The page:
Book Review: You’ll Never Find Me

NUMBER one best-selling author of Write About Me Melissa Pouliot has pieced together another detective novel, inspired by a true missing person tragedy.

You’ll Never Find Me continues to centre on Pouliot’s main character, detective Rhiannon McVee, whose friends and cases make up a thriller plot as she explores both the detective work and the emotional strain endured by people whose loved ones are missing.

Pouliot explores the fate of those left behind well, which could be due to her lived experience of the disappearance of her first cousin, Ursula Dianne Barwick, in 1987, a case detectives are still investigating.

You’ll Never Find Me follows McVee from country to city as this gritty detective follows the leads of a handful of missing people. It makes for an interesting read as the book darts from one character to the next and reveals piece by piece McVee’s detective work. All the while McVee is managing a long-distance relationship with cowboy Mac, a welcome balance to the sadness of the novel’s main theme.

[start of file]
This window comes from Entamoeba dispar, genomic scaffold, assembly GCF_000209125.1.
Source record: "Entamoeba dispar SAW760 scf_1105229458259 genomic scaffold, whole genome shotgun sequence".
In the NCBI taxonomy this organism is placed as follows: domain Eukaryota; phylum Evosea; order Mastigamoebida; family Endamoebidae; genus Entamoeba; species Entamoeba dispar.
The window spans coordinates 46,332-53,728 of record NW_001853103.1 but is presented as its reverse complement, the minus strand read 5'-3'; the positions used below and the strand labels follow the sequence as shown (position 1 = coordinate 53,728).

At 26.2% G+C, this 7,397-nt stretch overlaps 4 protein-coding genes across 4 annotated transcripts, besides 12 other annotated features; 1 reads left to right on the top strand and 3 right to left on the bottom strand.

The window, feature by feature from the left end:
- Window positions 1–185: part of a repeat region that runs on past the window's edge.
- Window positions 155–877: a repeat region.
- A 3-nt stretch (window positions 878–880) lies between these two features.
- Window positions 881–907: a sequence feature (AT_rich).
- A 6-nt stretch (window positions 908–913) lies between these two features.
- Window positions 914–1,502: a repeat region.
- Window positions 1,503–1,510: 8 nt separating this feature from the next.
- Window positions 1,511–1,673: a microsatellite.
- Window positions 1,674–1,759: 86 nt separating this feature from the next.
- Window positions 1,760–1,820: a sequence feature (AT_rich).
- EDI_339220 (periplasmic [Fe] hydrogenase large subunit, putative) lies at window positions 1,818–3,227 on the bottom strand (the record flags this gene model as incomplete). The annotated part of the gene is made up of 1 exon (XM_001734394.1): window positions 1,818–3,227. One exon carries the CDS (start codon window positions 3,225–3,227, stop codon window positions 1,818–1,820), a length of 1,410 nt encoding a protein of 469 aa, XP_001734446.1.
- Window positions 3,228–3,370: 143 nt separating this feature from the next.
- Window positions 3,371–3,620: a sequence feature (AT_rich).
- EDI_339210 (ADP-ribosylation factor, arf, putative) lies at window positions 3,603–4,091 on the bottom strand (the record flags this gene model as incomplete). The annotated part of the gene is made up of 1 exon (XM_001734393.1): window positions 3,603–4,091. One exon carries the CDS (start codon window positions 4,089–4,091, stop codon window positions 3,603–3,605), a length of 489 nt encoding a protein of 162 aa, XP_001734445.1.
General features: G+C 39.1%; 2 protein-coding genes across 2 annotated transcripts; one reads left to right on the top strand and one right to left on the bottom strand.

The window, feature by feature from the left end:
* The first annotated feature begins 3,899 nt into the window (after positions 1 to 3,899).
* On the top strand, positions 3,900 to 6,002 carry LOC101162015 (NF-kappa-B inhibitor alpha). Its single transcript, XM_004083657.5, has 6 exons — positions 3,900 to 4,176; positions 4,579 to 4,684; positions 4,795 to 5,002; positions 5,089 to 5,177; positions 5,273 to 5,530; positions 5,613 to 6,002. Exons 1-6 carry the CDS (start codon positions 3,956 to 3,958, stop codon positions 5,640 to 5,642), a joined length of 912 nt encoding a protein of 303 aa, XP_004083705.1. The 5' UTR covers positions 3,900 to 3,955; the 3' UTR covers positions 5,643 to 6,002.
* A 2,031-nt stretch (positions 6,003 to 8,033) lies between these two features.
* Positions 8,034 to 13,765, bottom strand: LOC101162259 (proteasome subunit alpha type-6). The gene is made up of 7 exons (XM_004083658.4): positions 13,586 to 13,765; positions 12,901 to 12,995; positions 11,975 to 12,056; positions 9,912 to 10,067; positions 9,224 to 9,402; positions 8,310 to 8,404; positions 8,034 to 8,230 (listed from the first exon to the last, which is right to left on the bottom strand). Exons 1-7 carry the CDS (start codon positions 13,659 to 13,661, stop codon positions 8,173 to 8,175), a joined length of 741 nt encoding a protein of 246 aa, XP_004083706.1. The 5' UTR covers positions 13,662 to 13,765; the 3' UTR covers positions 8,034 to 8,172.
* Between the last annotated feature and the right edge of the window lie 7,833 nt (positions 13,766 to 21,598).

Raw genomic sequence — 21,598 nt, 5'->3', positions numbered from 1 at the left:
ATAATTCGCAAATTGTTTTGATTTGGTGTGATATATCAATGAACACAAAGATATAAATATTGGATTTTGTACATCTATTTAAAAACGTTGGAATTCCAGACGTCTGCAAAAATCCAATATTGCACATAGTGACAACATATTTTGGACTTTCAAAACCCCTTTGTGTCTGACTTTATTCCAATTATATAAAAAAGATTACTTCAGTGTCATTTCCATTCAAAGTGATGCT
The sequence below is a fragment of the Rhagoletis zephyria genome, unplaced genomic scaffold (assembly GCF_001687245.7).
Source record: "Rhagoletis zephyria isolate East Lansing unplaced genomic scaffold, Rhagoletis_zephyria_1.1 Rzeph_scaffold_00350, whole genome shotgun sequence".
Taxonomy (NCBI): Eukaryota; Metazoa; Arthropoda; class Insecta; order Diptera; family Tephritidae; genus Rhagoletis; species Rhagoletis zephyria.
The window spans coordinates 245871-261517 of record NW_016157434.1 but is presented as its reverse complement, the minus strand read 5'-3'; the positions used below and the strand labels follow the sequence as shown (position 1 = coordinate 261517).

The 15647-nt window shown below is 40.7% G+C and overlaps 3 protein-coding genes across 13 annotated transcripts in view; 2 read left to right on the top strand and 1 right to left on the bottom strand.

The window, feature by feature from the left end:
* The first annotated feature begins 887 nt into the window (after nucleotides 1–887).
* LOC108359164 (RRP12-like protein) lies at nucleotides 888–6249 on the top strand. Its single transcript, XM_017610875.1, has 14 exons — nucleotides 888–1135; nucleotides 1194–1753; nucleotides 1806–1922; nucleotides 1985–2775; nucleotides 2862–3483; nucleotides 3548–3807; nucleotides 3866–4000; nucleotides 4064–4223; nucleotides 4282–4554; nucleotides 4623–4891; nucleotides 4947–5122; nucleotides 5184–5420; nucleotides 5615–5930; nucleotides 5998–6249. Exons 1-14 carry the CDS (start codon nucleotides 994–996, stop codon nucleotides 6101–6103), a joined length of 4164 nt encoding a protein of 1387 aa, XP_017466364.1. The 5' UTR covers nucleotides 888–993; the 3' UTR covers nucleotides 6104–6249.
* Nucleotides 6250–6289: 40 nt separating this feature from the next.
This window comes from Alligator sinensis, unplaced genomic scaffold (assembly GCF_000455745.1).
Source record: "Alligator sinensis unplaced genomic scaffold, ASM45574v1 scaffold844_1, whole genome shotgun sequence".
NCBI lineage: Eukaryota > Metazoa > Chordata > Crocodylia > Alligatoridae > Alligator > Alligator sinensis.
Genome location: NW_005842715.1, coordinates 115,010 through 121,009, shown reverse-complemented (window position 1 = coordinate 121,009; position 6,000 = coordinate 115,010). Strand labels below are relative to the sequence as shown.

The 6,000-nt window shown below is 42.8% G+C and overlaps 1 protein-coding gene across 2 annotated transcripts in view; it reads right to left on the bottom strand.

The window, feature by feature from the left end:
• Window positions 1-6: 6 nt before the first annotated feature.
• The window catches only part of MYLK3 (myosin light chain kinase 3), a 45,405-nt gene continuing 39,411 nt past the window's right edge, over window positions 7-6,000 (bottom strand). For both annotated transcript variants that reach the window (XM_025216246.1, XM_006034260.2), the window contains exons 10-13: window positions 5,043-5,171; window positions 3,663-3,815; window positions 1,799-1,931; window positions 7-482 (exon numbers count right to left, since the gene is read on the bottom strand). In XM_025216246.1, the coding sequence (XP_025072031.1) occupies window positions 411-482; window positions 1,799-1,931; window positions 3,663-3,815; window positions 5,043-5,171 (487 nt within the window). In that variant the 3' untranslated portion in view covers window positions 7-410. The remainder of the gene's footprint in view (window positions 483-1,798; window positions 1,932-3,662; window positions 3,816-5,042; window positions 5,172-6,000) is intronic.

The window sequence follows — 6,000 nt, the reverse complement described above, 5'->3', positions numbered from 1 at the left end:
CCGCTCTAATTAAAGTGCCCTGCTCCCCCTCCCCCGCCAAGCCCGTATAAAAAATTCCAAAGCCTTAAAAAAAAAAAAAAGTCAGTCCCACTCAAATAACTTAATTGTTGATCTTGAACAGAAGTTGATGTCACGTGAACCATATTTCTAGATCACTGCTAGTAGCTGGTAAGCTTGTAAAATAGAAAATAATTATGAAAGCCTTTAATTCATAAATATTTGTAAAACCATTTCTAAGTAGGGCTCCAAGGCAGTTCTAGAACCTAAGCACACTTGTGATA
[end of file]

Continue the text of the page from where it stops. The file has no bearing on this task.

Having not read the previous novels it did not take me long to get hooked and realise You’ll Never Find Me is just as good as a stand-alone book. The characters are everyday, relatable people. Among them is Sarah-Jayne Heart, who goes for an afternoon walk in Bourke and never returns, and a Sydney teenager who gets mixed up in the wrong crowd and sees too much.

In Pouliot’s own words, her writing is “a desire to help the broader community understand what it’s like when someone you love goes missing”. One thing that stays with you after reading this book is that families of missing persons rarely get closure. There will always be a gap that a missing loved one once filled.

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